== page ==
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Math for Quantitative Finance

Take a guided tour through the powerful mathematics and statistics used to model the chaos of the financial markets.

Matrix Inverse (QF)


The main application of inverse matrices is in solving matrix equations. For example, if you know that \(AB=C\), and you only know the matrices \(B\) and \(C\), you need to be able to find \(A.\) These kinds of equations arise when fitting a line to a set of data, and being able to solve them is essential for many applications.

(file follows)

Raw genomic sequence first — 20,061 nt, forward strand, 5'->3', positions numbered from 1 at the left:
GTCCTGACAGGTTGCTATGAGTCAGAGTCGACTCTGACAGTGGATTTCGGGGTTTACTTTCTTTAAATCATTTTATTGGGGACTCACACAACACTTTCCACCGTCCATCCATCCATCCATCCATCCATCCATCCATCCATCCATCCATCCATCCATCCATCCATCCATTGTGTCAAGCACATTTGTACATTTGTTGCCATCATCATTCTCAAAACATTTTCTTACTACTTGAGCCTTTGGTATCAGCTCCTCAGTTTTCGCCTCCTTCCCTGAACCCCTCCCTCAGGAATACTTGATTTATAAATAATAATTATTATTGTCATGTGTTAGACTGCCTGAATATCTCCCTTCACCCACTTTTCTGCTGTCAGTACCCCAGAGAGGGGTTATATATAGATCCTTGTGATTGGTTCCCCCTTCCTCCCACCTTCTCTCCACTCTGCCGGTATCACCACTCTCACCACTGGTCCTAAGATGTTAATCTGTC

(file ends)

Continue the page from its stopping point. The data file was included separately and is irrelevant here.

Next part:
Let \[A=\left[\begin{array}{cc} 1&0\\ -1&4\end{array}\right].\] What is the inverse of \(A?\)

The inverse is often combined with matrix operations, but the resulting matrix is not always what you'd expect.

If \(A\) and \(B\) are square matrices, which of the matrices below are equal to \(AB\)? \[\text{I. } \left(A^{-1}B^{-1}\right)^{-1}\qquad \text{II. }\left(B^{-1}A^{-1}\right)^{-1}.\]

Which of the following is always equal to \(\left(A^T\right)^{-1}\)?

Unfortunately, matrices do not always have inverses. In these situations then, it is no longer possible to solve matrix equations.

For what value of \(a\) does the matrix \[\left[\begin{array}{cc} 9&a\\ 12&4\end{array}\right]\] have no inverse?

If \(A\) and \(B\) are invertible matrices, and so is \(A+B,\) then what is the inverse of \(A^{-1}+B^{-1}?\)


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